The summer of 2020 is coming to an end. 

Did summer happen?

Did I miss summer?

The summer of 2020 definitely won't be on Top 10 summers list.

2020 started like most New Year’s celebrations. 

I was in bed by 10 Pacific time after watching the ball drop in Times Square.  

Ski season was in full swing for us. 

Lots of snow to begin the ski season then the faucet turned off in January. From mid-January through early March there was zero snow.

Yes, no snow at all.

Then the floodgates opened in early March. 

Snow everywhere, feet of snow not inches. 

And it kept coming until...

The ski resorts shut down because of COVID-19.

But the snow kept coming. 

And coming. 

Fresh snow piling up and nobody could enjoy over 30 feet of fresh powder.

The views on the webcams were amazing. 

Not since the late 1950’s has there been so much untouched snow at Squaw Valley.

You see, there were no ski resorts at Lake Tahoe in the 1950’s. 

When the 1960 Olympics came to Squaw Valley it was the beginning of the ski industry at Lake Tahoe. 

It's a crazy story how the Olympics came to Lake Tahoe.

Alex Cushing convinced the Olympic Committee that Squaw Valley was perfect for the 1960 Olympics.

One small problem...

There was no ski resort.

There were beautiful untouched mountains that presented an opportunity. 

In fact, Walt Disney attended the 1960 Olympics and fell in love with the Sierra Nevada mountains. He was so inspired he used a lot of the mountain scenery in the rides at Disneyland.

Cushing was an amazing salesmen who shared his dream with the Olympic Committee. 

He painted the picture of what Squaw Valley would look like as the host of the 1960 Olympics. 

Pictures speak louder than words and Cushing spoke in images as he convinced them. 

And they fell in love with his vision. 

The 1960 Olympics were small compared to today’s Olympics. Only 30 countries participated and it wasn’t the commercial event we see today. 

Alex Cushing saw an opportunity and took massive action. 

He single-handedly built a multi-billion dollar industry. 

And the industry grew exponentially for decades. 


The weather became unpredictable in recent years. 

Droughts limited snowfall.

When snow came, high winds closed the lifts. 

In fact, wind gusts of 198 MPH were recorded in 2018.

The resorts suffered and lost millions. 

They only had one revenue stream. They counted on people buying lift tickets every time they wanted to ski.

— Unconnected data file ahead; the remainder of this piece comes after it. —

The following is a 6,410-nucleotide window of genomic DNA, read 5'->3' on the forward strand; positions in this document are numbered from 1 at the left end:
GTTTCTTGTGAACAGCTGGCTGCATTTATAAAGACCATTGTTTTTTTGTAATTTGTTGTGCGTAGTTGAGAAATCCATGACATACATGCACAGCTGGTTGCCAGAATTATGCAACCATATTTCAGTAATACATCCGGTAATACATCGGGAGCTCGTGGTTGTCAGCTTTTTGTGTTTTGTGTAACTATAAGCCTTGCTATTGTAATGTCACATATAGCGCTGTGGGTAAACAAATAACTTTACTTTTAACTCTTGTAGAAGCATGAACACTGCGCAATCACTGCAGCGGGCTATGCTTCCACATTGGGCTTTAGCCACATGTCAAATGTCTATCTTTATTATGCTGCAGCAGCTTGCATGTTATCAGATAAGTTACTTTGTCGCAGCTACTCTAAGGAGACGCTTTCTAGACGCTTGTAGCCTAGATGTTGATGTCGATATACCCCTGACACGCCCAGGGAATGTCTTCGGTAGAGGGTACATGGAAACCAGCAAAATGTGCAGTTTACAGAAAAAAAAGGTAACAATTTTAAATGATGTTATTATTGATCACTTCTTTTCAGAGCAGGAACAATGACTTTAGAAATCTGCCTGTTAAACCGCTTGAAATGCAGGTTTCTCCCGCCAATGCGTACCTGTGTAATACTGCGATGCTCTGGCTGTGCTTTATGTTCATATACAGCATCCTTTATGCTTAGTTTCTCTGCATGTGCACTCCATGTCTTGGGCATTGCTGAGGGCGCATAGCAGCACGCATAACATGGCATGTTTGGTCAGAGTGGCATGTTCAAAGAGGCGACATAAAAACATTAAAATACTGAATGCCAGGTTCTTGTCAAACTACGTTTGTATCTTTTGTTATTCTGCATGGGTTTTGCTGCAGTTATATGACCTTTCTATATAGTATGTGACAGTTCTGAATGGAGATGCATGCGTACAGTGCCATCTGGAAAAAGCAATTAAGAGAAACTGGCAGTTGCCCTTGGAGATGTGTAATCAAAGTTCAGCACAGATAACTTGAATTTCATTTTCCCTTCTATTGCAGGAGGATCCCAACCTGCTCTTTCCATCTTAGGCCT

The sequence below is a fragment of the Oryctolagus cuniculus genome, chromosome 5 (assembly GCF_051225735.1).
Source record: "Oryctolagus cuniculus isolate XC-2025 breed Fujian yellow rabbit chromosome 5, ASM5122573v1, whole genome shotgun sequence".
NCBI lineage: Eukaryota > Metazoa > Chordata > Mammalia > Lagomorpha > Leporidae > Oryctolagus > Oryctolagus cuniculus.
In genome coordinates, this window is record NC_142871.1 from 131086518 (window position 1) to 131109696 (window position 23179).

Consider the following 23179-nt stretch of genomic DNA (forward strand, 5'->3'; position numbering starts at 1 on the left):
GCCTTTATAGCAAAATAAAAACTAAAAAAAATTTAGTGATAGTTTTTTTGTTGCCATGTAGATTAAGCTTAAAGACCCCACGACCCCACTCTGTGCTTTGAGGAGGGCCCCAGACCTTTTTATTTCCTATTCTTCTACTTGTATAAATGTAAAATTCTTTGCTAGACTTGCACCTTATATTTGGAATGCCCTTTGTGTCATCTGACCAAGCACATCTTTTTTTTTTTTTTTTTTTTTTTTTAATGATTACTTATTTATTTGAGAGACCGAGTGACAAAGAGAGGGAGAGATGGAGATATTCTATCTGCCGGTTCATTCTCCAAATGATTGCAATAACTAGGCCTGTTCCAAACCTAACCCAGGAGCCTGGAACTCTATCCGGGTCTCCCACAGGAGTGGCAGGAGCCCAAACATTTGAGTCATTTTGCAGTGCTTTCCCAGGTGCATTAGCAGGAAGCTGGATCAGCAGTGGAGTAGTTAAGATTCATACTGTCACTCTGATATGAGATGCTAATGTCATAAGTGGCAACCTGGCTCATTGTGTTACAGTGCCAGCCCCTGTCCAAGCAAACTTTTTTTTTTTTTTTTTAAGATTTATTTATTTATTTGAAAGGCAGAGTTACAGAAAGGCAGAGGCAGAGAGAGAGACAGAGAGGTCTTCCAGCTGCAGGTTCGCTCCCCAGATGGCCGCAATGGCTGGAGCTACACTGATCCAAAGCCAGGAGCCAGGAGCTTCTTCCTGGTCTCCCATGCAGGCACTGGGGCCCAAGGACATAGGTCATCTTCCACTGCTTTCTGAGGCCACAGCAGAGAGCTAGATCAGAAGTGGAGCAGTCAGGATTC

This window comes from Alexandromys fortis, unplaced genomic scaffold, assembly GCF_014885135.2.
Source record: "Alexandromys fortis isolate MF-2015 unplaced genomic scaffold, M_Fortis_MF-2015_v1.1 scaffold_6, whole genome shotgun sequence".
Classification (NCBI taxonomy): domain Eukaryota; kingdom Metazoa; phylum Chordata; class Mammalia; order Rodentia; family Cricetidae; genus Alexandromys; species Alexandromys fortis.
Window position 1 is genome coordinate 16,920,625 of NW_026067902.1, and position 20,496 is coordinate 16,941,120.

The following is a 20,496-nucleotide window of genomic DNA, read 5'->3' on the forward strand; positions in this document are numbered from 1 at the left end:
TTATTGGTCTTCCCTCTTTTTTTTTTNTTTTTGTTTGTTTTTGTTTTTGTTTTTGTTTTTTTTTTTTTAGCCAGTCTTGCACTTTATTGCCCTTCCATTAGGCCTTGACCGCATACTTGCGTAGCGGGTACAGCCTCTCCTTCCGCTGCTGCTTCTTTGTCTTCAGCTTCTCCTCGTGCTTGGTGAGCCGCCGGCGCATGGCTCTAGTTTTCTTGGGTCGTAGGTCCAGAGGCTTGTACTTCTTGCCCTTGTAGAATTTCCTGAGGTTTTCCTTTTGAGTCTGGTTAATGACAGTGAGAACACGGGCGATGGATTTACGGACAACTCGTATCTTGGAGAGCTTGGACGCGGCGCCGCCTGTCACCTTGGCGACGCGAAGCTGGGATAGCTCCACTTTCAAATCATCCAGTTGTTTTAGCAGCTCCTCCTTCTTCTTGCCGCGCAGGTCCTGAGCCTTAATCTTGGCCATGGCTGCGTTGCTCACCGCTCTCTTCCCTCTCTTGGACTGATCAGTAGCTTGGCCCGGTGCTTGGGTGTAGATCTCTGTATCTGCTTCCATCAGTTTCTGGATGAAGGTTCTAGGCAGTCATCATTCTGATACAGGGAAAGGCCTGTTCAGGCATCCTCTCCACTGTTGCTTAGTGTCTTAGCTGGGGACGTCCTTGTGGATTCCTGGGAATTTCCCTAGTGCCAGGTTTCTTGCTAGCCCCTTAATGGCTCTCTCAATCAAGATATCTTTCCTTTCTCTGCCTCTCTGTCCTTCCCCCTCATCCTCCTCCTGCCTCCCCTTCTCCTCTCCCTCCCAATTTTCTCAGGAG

You could only buy one ticket at a time so if the snow wasn’t good or it was too windy to run the lifts, the resort lost money.

Lift ticket prices rose every year. I remember the first time Squaw Valley started charging $25 a day to ski.

That was too rich for our budget so we skied at the smaller resorts for $10 to $15 a day.

Today, you'll drop up to $180 a day for a lift ticket if you don't plan ahead.

Always creative, resorts started offering season passes at "reasonable" rates. 

Pre-pay your ski season and use your pass as often as you want. 

Some locals ski over 100 days a year which turns out to be around $6 a day. 

Some Bay Area residents buy their season pass and end up skiing one or two weekends so the resort comes out ahead. 

The ski areas saw an opportunity and took action.

You’re probably wondering why I’m talking about skiing in August. 

I guess I’m sick and tired of being stuck in my house. It's over 100 degrees outside and the toxic smoke from fires is so thick we can’t go outside. Add a dose of COVID and we're going stir crazy!

There are 4 major fires surrounding us so we can't even go for a ride to the beach to get away.

I’m so ready for ski season to start because the fires will be out and hopefully COVID-19 won’t be dominating our lives. 

With every economic downturn, there are massive opportunities. Some companies see opportunities and thrive. 

Other companies try to wait it out. This never works.

What opportunities are you overlooking in your business?

Stay safe!


P.S. Squaw Valley announced yesterday that they were changing their name because Squaw is a derogatory word and offends the Washoe Indians who live in the Tahoe area.

About the author 

Ted Prodromou

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